An undescended testicle cryptorchidism is a testicle that hasn't moved into its proper position in the bag of skin hanging below the penis scrotum before birth. Usually just one testicle is affected, but about 10 percent of the time both testicles are undescended. The vast majority of the time, the undescended testicle moves into the proper position on its own, within the first few months of life. If your son has an undescended testicle that doesn't correct itself, surgery can relocate the testicle into the scrotum.
Why would people 'choose' to be gay?
Homosexuality Link to Child Sex Abuse Confirmed — Gender Nonconformity | Brain Blogger
Gian Paolo Vanoli, a year-old scientist, journalist and opponent of vaccinations, says that vaccines make people gay. Vanoli, who's a proponent of alternative medicine, recently spoke with Vice Italy's Matteo Lenardon about his ideals. The vaccine is introduced into the child, the child then grows and tries to find its own personality, and if this is inhibited by mercury or other substances present in the vaccine which enter the brain, the child becomes gay. Because homosexuality is a disease, even though the WHO has decided that it is not. Who cares! The reality is that it is so. It is a microform of autism, if you will.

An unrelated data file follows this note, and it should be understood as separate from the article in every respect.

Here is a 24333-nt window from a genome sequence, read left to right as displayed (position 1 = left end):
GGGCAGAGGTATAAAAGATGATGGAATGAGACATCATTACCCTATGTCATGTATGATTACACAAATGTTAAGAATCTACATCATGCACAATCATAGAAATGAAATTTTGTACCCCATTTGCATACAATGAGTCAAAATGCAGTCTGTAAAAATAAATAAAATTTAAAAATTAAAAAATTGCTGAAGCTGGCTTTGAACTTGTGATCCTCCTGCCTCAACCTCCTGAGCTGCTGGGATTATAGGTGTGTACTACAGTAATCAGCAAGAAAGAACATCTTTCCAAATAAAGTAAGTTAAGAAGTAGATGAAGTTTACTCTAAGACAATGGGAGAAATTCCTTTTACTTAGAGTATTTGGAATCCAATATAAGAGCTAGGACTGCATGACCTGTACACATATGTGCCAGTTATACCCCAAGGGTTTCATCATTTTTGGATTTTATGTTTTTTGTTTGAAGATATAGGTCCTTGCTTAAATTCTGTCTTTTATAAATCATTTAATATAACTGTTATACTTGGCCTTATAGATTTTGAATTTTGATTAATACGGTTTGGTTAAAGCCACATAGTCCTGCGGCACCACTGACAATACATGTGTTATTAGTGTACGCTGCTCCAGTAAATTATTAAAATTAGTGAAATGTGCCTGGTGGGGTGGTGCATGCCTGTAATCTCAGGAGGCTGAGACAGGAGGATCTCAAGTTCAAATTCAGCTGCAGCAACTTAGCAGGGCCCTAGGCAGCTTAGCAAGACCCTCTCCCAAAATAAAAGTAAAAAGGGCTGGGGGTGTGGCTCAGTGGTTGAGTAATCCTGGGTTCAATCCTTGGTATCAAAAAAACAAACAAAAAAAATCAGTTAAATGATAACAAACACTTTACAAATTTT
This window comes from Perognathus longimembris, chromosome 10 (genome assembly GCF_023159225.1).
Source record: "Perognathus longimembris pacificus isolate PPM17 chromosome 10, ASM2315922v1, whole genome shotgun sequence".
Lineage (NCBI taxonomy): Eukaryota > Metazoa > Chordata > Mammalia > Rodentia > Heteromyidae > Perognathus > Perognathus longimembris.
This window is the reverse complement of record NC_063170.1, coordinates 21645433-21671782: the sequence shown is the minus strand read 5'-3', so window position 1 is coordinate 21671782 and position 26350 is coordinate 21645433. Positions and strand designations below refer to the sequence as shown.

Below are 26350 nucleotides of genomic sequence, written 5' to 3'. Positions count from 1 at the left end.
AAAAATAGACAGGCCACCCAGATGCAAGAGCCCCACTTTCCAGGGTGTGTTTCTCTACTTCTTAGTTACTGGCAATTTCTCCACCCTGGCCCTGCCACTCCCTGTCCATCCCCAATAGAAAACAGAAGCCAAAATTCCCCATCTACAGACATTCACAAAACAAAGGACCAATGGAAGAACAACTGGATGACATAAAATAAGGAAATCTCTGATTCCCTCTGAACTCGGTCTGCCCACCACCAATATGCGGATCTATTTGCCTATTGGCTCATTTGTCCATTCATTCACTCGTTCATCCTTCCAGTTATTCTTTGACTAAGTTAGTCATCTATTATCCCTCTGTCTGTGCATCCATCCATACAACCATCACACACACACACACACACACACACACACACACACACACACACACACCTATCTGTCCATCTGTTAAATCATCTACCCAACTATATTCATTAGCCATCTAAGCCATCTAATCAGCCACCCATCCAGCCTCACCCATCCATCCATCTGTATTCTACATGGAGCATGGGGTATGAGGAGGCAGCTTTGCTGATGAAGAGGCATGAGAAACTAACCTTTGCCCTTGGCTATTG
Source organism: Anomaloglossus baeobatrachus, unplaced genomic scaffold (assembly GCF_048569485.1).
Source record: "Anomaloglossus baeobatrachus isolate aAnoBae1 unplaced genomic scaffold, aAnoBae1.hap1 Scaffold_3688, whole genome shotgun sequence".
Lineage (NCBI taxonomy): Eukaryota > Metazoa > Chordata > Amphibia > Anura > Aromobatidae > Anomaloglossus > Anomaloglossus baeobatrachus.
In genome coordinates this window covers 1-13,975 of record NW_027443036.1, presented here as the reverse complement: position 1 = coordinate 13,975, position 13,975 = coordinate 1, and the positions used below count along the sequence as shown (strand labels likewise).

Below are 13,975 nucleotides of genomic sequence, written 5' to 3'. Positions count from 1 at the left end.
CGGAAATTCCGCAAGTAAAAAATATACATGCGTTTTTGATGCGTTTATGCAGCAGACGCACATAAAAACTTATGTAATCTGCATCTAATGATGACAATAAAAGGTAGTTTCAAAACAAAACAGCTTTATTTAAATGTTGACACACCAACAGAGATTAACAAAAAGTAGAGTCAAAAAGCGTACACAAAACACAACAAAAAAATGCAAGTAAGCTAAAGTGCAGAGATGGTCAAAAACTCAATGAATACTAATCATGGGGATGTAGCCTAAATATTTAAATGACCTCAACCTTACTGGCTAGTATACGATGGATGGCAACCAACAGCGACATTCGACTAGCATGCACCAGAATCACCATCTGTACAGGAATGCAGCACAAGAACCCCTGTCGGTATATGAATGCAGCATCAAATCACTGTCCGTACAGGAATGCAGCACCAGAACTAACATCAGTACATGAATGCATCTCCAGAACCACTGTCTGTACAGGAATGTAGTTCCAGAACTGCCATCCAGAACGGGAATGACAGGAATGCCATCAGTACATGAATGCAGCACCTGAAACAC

We may know why younger brothers are more likely to be gay
BERKELEY -- The level of male hormones in the womb can influence an unborn child's future sexual orientation, according to new research from a University of California, Berkeley, professor who used an unusual technique - measuring finger length - to gather evidence. Marc Breedlove, professor of psychology, also found that higher levels of these male hormones, or androgens, can create a greater than normal tendency for both males and females to develop a homosexual orientation. Breedlove looked at relative finger length because it is influenced by androgen levels in the womb and thus is an approximate measure of fetal androgen levels. In most people, the index finger is very slightly shorter than the ring finger, but, at least in the right hand, the difference is accentuated by higher levels of androgens during fetal development. Typically, in women, the two fingers of the right hand are nearly the same length.
Although the human brain is far too complex for a single theory to explain the development of homosexual attractions, the combination of psychology and human experience have made some interesting discoveries. More than a hundred years of psychological research and the attempts of science to provide a biological explanation for homosexuality have continued to support a developmental theory; that is, homosexual orientation is developed during the formative years of life as a response to both internal genetics and external environmental circumstances. By the time the child reaches puberty, his or her same-gender peers seem familiar and boring, and attractions to the opposite sex kick in.